Students, Fellows, staff and alumni alike are celebrating at Somerville College today, as Mary Somerville, after whom the College is named, has been selected as the new face of the Scottish £10 banknote.
Last Monday, RBS put the decision in the hands of the public, who were asked to vote by liking photos on Facebook. The choice was between the astronomer and mathematician Mary Somerville, the physicist James Clerk Maxwell and the civil engineer Thomas Telford.
The members of Somerville College were overjoyed by the nomination, and took to social media to raise the profile of Mary Somerville. Principal, Dr Alice Prochaska, was invited to speak on BBC Radio 4’s Woman’s Hour on the 4th of February. On the programme, Dr Prochaska commented:
“People really want Mary Somerville to be recognised. Both men and women at Somerville feel that the College’s ethos of inclusion, tolerance and broadmindedness are all qualities that we associate with Somerville and it’s very exciting to think that Mary Somerville, who stands for all of those things and much more, might be so publicly recognised.”
Actress Lesley Manville, who recently played the part of Mrs Somerville in 2014’s Mr Turner, emailed the College to say:
“At last this truly remarkable woman is getting the accolade she deserves. If only Mary could see that her legacy is strong and present in the 21st century. She would, typically, receive this honour with characteristic humility.”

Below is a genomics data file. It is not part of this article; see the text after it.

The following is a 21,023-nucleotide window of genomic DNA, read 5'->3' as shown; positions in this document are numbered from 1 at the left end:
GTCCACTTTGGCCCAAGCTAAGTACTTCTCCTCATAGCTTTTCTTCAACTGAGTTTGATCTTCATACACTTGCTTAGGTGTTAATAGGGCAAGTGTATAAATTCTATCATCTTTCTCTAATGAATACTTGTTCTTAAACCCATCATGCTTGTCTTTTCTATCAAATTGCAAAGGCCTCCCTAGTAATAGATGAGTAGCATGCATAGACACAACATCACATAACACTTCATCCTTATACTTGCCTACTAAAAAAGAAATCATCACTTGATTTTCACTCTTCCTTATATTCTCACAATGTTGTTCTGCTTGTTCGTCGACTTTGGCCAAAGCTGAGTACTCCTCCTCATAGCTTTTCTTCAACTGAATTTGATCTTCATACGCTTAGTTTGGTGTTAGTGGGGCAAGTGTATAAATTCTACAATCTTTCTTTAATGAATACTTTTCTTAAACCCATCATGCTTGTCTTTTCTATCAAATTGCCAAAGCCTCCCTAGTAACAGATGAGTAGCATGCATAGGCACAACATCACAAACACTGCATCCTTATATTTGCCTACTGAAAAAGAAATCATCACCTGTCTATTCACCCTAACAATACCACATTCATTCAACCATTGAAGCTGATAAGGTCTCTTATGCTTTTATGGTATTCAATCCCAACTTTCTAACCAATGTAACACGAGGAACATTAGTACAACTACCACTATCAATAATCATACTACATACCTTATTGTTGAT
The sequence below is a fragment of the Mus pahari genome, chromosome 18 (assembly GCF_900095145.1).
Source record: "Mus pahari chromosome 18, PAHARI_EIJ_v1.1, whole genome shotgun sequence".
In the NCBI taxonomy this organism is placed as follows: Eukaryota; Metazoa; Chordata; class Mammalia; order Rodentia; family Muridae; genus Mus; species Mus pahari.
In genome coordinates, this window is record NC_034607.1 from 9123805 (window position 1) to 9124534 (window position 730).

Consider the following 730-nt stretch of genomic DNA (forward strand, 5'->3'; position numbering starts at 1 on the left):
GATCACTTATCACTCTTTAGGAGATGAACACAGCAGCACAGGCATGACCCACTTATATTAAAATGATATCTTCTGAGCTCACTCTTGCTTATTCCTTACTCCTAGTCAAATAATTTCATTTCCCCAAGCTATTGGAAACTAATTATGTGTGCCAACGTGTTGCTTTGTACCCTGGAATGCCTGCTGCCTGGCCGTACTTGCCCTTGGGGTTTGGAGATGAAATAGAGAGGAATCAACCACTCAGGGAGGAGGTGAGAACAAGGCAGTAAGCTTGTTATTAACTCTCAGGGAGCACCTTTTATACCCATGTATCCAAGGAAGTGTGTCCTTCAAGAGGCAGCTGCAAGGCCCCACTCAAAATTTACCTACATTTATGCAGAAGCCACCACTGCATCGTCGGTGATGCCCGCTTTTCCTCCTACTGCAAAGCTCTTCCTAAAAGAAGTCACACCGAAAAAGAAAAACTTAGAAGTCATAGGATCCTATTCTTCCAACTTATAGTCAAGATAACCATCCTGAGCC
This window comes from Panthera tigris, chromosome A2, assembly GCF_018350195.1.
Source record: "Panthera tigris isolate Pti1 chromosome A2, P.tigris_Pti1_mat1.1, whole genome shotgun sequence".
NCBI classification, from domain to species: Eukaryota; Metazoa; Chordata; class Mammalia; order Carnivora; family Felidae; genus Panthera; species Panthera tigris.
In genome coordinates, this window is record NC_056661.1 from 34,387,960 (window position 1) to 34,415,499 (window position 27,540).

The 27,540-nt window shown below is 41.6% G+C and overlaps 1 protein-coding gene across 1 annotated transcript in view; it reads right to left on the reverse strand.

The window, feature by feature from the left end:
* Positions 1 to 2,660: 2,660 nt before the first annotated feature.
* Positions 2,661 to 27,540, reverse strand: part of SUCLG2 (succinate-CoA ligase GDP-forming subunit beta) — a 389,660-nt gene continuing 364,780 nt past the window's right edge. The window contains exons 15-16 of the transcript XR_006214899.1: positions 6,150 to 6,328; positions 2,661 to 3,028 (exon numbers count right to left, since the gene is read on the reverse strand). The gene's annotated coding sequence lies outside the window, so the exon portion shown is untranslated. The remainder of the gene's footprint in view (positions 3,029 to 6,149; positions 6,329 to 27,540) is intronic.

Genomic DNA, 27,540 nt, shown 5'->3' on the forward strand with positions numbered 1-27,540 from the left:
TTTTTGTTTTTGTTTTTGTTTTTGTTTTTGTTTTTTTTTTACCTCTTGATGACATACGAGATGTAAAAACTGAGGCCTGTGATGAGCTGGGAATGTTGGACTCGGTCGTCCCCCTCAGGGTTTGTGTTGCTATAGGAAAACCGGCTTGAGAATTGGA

Support also came from our alumni, including Cindy Gallop who was closely following the competition on social media:
“As an alumna of the college she gave her name to, I could not be more delighted that Mary Somerville will be featured on the Royal Bank of Scotland’s new 10 pound note. Separate to how thoroughly Mary Somerville earned this posthumous tribute by pioneering in a field women had to fight to pioneer in, the very fact that every day thousands of women, men, girls and boys will handle currency celebrating a female scientist, is a small but highly meaningful way of combating the ‘You cannot be what you cannot see’ lack of visible role models for women, and ensuring more gender-equal receptivity for female contributions to society.”
After a week of campaigning and voting, the results of the competition were uncertain – which left the College in a state of great suspense. Telford, who had been in last place throughout the competition, suddenly received more than 4,500 votes in the final hours and, at first glance, appeared to have won.
Mary Somerville, who had been in the lead for the majority of the campaign, came in second with 4,356 likes and James Clerk Maxwell accrued 2,123. Due to the irregularity of Telford’s votes, RBS decided to investigate and to postpone the announcement of the winner. They found that only 723 (14%) of his votes came from the UK, suggesting the votes were not genuine.
RBS announced Mary Somerville as the winner on Wednesday evening and explained why they chose Mary Somerville when Thomas Telford received the most Facebook likes.
“Mary Somerville was the clear leader throughout the week, steadily accumulating votes. We are confident that our choice of Mary Somerville properly reflects the genuine wishes of the public. The overwhelming majority of Mary Somerville’s votes came from the UK.”
Somerville College is overjoyed at the news and is currently deciding how best to celebrate this victory.
For more media coverage of the vote, please see: